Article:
Utah Administrative Code
The Utah Administrative Code is the body of all effective administrative rules as compiled and organized by the Division of Administrative Rules (see Subsection 63G-3-102(5); see also Sections 63G-3-701 and 702).
NOTE: For a list of rules that have been made effective since August 1, 2019, please see the codification segue page.
NOTE TO RULEFILING AGENCIES: Use the RTF version for submitting rule changes.
R392. Health, Disease Control and Prevention, Environmental Services.
Rule R392-110. Food Service Sanitation in Residential Care Facilities.
As in effect on August 1, 2019
Table of Contents
- R392-110-1. Authority and Purpose.
- R392-110-2. Applicability.
- R392-110-3. Definitions.
- R392-110-4. Facility Inspection and General Requirements.
- R392-110-5. Food Safety Standards.
- Date of Enactment or Last Substantive Amendment
- Notice of Continuation
- Authorizing, Implemented, or Interpreted Law
(1) This rule is authorized by Sections 26-15-2, 26-1-30(9), 26-1-30(23), 26-1-5, 26-7-1, and 26-39-301(1).
(2) This rule establishes uniform food service inspection standards for residence-based group care facilities.
(1)(a) This rule applies to food service provided in certified or licensed child care facilities, including residences, that provide care for 16 or fewer children, notwithstanding the provisions of R392-100.
(b) Rule R392-100 governs food service provided in facilities that care for more than 16 children.
(2)(a) This rule applies to food service provided in facilities with a 24-hour group living environment for between four and 12 individuals unrelated to the owner, or provider, such as the following:
(i) residential treatment programs;
(ii) residential support programs; and
(iv) recovery residences.
(b) Rule R392-100 governs food service in a facility as described in R392-110-2(2)(a) that provides care for more than 12 individuals.
For the purposes of this rule, the following terms, phrases, and words shall have the meanings herein expressed:
(1) "Department" means the Utah Department of Health.
(2) "FDA Food Code" or "Food Code" means the most recent FDA Model Food Code as adopted by reference with amendments in Rule R392-100.
(3) "Food handler" means a person who works with unpackaged food, food equipment or utensils, or food-contact surfaces for a food establishment as defined in FDA Food Code.
(4) "Food handler permit" means a permit issued by a local health department to allow a person to work as a food handler.
(5) "Food processing facility" means a commercial operation that manufactures, packages, labels, or stores food for human consumption, but does not provide food directly to a consumer, including any establishment that cans food, or packages food in packaging with a modified atmosphere, and is inspected by the local, state, or federal food regulatory agency having jurisdiction.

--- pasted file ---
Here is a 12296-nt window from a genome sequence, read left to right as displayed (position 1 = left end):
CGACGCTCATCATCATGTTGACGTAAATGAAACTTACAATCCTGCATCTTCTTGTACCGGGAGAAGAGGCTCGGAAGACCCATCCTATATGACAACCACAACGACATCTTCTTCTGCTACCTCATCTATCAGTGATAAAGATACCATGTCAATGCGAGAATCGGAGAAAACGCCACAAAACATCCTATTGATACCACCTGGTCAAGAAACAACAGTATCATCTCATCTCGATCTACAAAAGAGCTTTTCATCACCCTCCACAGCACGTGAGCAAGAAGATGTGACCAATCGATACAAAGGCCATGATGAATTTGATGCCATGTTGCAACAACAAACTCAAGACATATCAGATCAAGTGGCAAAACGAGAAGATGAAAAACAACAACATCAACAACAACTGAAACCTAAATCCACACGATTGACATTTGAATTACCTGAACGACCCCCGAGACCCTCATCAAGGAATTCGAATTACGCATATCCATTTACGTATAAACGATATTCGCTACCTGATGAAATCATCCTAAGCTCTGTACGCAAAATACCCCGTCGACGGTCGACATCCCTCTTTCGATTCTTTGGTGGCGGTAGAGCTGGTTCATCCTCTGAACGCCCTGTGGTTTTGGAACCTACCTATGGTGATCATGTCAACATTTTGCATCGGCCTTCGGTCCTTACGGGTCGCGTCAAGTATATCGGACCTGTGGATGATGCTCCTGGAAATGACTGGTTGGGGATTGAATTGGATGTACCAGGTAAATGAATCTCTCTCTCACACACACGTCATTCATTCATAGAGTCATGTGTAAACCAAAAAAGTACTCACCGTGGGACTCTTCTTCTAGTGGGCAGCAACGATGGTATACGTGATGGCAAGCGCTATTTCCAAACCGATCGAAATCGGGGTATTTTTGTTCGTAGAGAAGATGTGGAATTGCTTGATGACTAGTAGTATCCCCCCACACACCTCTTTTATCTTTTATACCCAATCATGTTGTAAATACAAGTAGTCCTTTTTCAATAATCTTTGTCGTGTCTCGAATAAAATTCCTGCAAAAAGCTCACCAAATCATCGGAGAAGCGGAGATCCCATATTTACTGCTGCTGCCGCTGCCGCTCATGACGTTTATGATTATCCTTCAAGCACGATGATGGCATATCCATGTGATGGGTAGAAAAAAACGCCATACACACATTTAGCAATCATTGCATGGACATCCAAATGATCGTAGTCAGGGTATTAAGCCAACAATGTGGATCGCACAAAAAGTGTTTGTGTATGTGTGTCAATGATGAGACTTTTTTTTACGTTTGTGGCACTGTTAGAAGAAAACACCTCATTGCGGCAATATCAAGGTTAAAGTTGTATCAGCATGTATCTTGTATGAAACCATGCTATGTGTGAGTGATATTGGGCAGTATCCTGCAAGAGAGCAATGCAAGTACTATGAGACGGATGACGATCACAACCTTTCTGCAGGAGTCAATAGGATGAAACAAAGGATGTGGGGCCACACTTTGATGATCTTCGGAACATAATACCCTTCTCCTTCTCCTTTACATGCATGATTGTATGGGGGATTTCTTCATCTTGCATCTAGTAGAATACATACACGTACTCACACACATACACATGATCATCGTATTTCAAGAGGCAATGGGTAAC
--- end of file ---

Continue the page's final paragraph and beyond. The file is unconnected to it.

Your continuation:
(6) "Local health department" has the same meaning as provided in Section 26A-1-102(5).
(7) "Local health officer" means the health officer of the local health department having jurisdiction, or designated representative.
(8) "Nuisance" means a condition or hazard, or the source thereof, which may be deleterious or detrimental to the health, safety, or welfare of the public.
(9) "Operator" means any person who owns, leases, manages or controls, or who has the duty to manage or control a residential care facility.
(10) "Provider" means a person with ownership or overall responsibility for managing or operating a residential care facility in Utah.
(11) "Recovery residence" has the same meaning as provided in Subsection 62A-2-101(33)(a).
(12) "Residential support" has the same meaning as provided in Subsection 62A-2-101(35).
(13) "Residential treatment" has the same meaning as provided in Subsection 62A-2-101(36).
(14) "Service animal" has the same meaning as provided in Section 35.104 of the Americans with Disabilities Act Title II Regulations.
(15) "Time/temperature control for safety food (TCS)" means a food that requires time/temperature control for safety (TCS) to limit pathogenic microorganism growth or toxin formation, along with all inclusions and exclusions defined in FDA Food Code.
(1) After a provider requests an inspection and pays the inspection fee, a local health officer shall inspect a residential care facility based on the food safety standards established in Section R392-110-5.
(2) A local health officer shall use an inspection form approved by the Department.
(3) Upon satisfactory completion of the inspection, the local health officer shall issue a written report to the provider stating that the facility food services comply with Rule R392-110.
(4) This rule does not require a construction change in any portion of a residential care facility if the facility was in compliance with the law in effect at the time the facility was constructed, except as in R392-110-4(4)(a).
(a) The local health officer may require construction changes if it is determined the residential care facility or portion thereof is dangerous, unsafe, unsanitary, or a nuisance.
(5) The operator shall carry out the provisions of this rule.
(6) Severability - If any provision of this rule or its application to any person or circumstance is declared invalid, the application of such provision to other persons or circumstances, and the remainder of this rule, shall not be affected thereby.
(7) The operator shall comply with all applicable building, zoning, electrical, health, fire codes and all local ordinances.
(1) When conducting an inspection, a local health officer shall verify that the provider is maintaining a residential care facility according to the following standards:
(a) Potable water supply systems for use by group home facility caregivers and clients are designed, installed, and operated according to the requirements set forth by:
(i) Plumbing Code;